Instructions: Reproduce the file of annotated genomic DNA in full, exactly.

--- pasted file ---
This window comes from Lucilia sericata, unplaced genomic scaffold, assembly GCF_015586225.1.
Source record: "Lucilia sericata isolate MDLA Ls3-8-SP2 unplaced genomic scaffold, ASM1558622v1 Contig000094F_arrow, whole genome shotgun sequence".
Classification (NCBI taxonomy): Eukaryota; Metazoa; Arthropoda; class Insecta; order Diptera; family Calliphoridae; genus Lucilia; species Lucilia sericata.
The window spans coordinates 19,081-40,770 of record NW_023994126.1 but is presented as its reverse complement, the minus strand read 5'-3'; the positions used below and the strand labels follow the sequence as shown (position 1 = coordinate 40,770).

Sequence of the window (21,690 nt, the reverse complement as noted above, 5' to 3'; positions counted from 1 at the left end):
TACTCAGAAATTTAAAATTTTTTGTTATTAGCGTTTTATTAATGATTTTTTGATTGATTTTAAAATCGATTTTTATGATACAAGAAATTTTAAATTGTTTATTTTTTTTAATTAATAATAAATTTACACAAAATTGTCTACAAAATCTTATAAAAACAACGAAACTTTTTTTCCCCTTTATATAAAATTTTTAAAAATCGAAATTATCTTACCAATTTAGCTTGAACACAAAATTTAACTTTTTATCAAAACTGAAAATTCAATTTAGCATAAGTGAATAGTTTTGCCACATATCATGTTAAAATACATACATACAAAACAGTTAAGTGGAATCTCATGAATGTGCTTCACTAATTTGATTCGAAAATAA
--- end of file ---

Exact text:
This window comes from Lucilia sericata, unplaced genomic scaffold, assembly GCF_015586225.1.
Source record: "Lucilia sericata isolate MDLA Ls3-8-SP2 unplaced genomic scaffold, ASM1558622v1 Contig000094F_arrow, whole genome shotgun sequence".
Classification (NCBI taxonomy): Eukaryota; Metazoa; Arthropoda; class Insecta; order Diptera; family Calliphoridae; genus Lucilia; species Lucilia sericata.
The window spans coordinates 19,081-40,770 of record NW_023994126.1 but is presented as its reverse complement, the minus strand read 5'-3'; the positions used below and the strand labels follow the sequence as shown (position 1 = coordinate 40,770).

Sequence of the window (21,690 nt, the reverse complement as noted above, 5' to 3'; positions counted from 1 at the left end):
TACTCAGAAATTTAAAATTTTTTGTTATTAGCGTTTTATTAATGATTTTTTGATTGATTTTAAAATCGATTTTTATGATACAAGAAATTTTAAATTGTTTATTTTTTTTAATTAATAATAAATTTACACAAAATTGTCTACAAAATCTTATAAAAACAACGAAACTTTTTTTCCCCTTTATATAAAATTTTTAAAAATCGAAATTATCTTACCAATTTAGCTTGAACACAAAATTTAACTTTTTATCAAAACTGAAAATTCAATTTAGCATAAGTGAATAGTTTTGCCACATATCATGTTAAAATACATACATACAAAACAGTTAAGTGGAATCTCATGAATGTGCTTCACTAATTTGATTCGAAAATAA